The Daily Mail in New York. “The high number of home foreclosures across New York state is a problem for local governments, according to recent reports from the New York State Comptroller’s Office. In those reports, Greene and Columbia counties are both cited as areas of ‘greatest concern,’ because of their high foreclosure rates and increasing caseloads. According to a map in the report, both Columbia and Greene counties are included in the downstate group of counties whose tax base fell between 6.4 percent and 22.9 percent from 2008 to 2013, after rising 60 percent or more in the previous five years.”

“Greene County Treasurer Peter Markou confirmed that. As of March, he said, the county has collected $684,192 in taxes, compared to $869,751 at the same time last year. ‘We’re seeing a decrease in collections,’ he said. ‘We have a lot of properties, especially in the resort communities, that have been abandoned for years.’”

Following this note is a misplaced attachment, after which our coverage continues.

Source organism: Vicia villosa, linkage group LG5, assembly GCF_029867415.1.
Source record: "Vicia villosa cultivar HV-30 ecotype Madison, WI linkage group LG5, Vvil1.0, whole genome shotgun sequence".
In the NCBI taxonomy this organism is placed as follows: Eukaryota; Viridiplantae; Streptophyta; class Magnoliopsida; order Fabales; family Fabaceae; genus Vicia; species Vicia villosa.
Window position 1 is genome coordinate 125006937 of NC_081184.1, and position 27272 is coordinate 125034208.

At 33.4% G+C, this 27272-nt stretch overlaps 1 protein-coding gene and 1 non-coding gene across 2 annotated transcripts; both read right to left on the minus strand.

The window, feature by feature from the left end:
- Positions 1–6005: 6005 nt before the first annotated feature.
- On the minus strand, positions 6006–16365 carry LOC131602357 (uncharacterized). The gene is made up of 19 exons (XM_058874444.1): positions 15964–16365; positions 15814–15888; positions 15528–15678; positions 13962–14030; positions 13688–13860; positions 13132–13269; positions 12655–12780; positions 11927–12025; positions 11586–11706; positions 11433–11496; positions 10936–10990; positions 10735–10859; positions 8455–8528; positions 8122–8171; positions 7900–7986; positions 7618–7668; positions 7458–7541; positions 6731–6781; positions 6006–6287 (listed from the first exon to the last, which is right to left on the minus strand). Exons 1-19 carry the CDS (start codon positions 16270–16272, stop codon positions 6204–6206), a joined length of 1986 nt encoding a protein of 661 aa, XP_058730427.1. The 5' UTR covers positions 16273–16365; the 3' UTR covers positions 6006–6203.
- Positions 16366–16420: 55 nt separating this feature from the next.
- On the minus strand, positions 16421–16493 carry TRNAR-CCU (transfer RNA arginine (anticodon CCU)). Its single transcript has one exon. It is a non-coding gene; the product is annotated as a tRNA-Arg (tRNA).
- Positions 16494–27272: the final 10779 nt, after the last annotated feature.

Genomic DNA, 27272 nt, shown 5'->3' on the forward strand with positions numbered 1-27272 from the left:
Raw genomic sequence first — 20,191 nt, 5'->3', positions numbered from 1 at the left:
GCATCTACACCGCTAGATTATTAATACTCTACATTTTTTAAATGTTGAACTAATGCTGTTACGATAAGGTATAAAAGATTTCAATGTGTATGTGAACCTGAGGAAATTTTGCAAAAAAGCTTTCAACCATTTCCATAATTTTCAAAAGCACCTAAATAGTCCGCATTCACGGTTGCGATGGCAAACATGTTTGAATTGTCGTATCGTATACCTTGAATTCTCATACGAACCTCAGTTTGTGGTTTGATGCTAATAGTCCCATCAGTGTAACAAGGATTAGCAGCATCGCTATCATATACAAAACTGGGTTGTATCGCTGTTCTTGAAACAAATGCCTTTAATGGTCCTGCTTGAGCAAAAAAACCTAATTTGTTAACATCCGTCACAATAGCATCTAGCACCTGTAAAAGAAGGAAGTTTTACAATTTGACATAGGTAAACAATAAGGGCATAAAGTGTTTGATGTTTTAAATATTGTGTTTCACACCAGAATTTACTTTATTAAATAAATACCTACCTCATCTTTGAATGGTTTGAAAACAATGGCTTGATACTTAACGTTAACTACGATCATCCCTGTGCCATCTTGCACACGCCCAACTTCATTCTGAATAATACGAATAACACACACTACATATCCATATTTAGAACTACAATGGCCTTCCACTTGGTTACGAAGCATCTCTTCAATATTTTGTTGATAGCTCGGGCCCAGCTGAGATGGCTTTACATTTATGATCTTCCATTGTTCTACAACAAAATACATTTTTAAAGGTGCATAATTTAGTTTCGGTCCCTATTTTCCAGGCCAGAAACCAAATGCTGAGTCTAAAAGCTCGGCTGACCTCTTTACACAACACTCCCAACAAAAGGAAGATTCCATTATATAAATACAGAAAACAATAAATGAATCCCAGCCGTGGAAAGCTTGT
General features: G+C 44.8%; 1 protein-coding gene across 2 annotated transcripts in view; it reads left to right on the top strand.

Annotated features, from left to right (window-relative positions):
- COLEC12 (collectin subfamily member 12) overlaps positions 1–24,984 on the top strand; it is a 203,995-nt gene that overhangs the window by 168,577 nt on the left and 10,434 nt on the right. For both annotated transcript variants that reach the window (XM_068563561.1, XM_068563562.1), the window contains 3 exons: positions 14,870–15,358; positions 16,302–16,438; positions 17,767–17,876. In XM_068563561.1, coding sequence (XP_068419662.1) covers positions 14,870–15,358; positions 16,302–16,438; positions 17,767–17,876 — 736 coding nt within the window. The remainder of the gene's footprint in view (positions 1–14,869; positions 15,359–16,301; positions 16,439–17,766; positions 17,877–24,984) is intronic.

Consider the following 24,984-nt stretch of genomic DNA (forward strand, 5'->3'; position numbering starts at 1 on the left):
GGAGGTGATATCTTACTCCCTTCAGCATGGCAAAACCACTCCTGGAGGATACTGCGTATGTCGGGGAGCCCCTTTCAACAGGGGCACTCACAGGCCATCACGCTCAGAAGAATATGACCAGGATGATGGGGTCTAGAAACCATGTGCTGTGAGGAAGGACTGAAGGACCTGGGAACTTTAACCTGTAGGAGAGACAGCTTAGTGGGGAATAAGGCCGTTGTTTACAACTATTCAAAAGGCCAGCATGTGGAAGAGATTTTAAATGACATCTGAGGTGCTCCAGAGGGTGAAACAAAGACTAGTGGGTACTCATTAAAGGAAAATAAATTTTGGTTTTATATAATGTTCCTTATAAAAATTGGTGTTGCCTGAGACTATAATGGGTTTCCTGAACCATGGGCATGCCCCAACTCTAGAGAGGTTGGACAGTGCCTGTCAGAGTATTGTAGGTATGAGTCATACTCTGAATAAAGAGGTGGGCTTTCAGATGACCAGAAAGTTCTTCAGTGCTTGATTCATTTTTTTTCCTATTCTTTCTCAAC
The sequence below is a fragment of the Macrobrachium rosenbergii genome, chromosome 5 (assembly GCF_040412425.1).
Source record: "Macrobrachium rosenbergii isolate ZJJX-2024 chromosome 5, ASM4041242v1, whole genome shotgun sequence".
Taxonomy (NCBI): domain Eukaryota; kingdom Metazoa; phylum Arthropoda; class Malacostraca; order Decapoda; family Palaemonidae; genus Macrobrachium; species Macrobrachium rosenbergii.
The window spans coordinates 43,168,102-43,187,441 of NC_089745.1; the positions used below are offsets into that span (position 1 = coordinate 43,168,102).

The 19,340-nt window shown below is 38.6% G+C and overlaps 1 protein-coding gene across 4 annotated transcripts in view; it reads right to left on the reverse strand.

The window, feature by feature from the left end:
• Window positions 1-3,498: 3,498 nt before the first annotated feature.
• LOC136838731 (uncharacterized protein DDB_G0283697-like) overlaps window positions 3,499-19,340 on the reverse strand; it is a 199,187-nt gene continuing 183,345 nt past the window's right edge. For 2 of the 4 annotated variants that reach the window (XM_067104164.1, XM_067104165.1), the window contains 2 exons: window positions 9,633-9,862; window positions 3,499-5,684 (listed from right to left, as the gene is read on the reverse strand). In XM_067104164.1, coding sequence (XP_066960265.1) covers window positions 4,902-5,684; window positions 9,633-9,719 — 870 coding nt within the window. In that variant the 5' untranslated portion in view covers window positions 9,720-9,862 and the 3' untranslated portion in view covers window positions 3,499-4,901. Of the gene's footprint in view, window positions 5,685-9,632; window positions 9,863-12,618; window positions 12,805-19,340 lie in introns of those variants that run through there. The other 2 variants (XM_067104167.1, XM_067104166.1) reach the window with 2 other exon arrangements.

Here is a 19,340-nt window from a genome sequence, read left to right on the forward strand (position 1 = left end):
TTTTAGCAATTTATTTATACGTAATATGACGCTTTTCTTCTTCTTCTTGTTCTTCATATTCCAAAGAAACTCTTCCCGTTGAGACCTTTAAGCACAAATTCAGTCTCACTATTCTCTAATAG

“Columbia County Board of Supervisors Majority Leader Pat Grattan, R-Kinderhook, said he believes a lot of the foreclosures come from big banks like Countrywide and Wachovia. ‘They were very loose; they didn’t verify people,’ he said. ‘A lot of people bought houses with no equity in them. Then the value went down. The value goes down when there’s a buyer’s market. We’ve gone from 2004-2005, when there was a seller’s market, then in 2008, it started to slow down. I think home ownership is tremendous; it’s the largest financial transaction most people enter into. Unfortunately, there were a lot of loose loan practices, and people couldn’t pay up.’”